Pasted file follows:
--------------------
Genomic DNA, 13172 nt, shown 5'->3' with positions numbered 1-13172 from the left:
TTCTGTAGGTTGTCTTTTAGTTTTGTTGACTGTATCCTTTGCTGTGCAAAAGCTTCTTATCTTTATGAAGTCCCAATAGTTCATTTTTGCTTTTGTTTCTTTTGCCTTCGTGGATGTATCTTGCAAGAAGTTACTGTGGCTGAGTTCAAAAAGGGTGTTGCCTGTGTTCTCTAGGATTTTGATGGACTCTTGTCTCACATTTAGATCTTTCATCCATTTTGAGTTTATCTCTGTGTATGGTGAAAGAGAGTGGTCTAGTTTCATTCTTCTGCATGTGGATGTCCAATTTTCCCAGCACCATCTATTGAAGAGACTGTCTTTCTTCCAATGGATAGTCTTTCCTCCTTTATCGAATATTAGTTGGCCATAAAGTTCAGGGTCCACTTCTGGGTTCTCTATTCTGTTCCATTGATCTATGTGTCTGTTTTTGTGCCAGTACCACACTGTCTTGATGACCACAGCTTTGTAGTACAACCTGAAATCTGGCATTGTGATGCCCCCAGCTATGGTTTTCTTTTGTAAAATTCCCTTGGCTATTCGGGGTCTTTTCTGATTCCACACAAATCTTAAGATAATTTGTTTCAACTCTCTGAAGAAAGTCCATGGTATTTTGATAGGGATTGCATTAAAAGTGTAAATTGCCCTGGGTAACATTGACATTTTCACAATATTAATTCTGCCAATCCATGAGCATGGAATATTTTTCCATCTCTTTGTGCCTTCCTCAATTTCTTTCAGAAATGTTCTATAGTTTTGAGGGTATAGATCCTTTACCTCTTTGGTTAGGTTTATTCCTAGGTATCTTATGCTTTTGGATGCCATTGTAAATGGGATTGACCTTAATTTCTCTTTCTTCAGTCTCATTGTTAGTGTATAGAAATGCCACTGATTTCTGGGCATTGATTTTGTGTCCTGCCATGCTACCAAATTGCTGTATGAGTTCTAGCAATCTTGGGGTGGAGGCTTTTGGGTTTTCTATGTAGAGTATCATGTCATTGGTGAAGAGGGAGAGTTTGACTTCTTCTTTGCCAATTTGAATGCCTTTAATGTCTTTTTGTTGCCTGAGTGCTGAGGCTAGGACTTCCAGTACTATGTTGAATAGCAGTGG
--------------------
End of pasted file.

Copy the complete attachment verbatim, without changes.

Genomic DNA, 13172 nt, shown 5'->3' with positions numbered 1-13172 from the left:
TTCTGTAGGTTGTCTTTTAGTTTTGTTGACTGTATCCTTTGCTGTGCAAAAGCTTCTTATCTTTATGAAGTCCCAATAGTTCATTTTTGCTTTTGTTTCTTTTGCCTTCGTGGATGTATCTTGCAAGAAGTTACTGTGGCTGAGTTCAAAAAGGGTGTTGCCTGTGTTCTCTAGGATTTTGATGGACTCTTGTCTCACATTTAGATCTTTCATCCATTTTGAGTTTATCTCTGTGTATGGTGAAAGAGAGTGGTCTAGTTTCATTCTTCTGCATGTGGATGTCCAATTTTCCCAGCACCATCTATTGAAGAGACTGTCTTTCTTCCAATGGATAGTCTTTCCTCCTTTATCGAATATTAGTTGGCCATAAAGTTCAGGGTCCACTTCTGGGTTCTCTATTCTGTTCCATTGATCTATGTGTCTGTTTTTGTGCCAGTACCACACTGTCTTGATGACCACAGCTTTGTAGTACAACCTGAAATCTGGCATTGTGATGCCCCCAGCTATGGTTTTCTTTTGTAAAATTCCCTTGGCTATTCGGGGTCTTTTCTGATTCCACACAAATCTTAAGATAATTTGTTTCAACTCTCTGAAGAAAGTCCATGGTATTTTGATAGGGATTGCATTAAAAGTGTAAATTGCCCTGGGTAACATTGACATTTTCACAATATTAATTCTGCCAATCCATGAGCATGGAATATTTTTCCATCTCTTTGTGCCTTCCTCAATTTCTTTCAGAAATGTTCTATAGTTTTGAGGGTATAGATCCTTTACCTCTTTGGTTAGGTTTATTCCTAGGTATCTTATGCTTTTGGATGCCATTGTAAATGGGATTGACCTTAATTTCTCTTTCTTCAGTCTCATTGTTAGTGTATAGAAATGCCACTGATTTCTGGGCATTGATTTTGTGTCCTGCCATGCTACCAAATTGCTGTATGAGTTCTAGCAATCTTGGGGTGGAGGCTTTTGGGTTTTCTATGTAGAGTATCATGTCATTGGTGAAGAGGGAGAGTTTGACTTCTTCTTTGCCAATTTGAATGCCTTTAATGTCTTTTTGTTGCCTGAGTGCTGAGGCTAGGACTTCCAGTACTATGTTGAATAGCAGTGG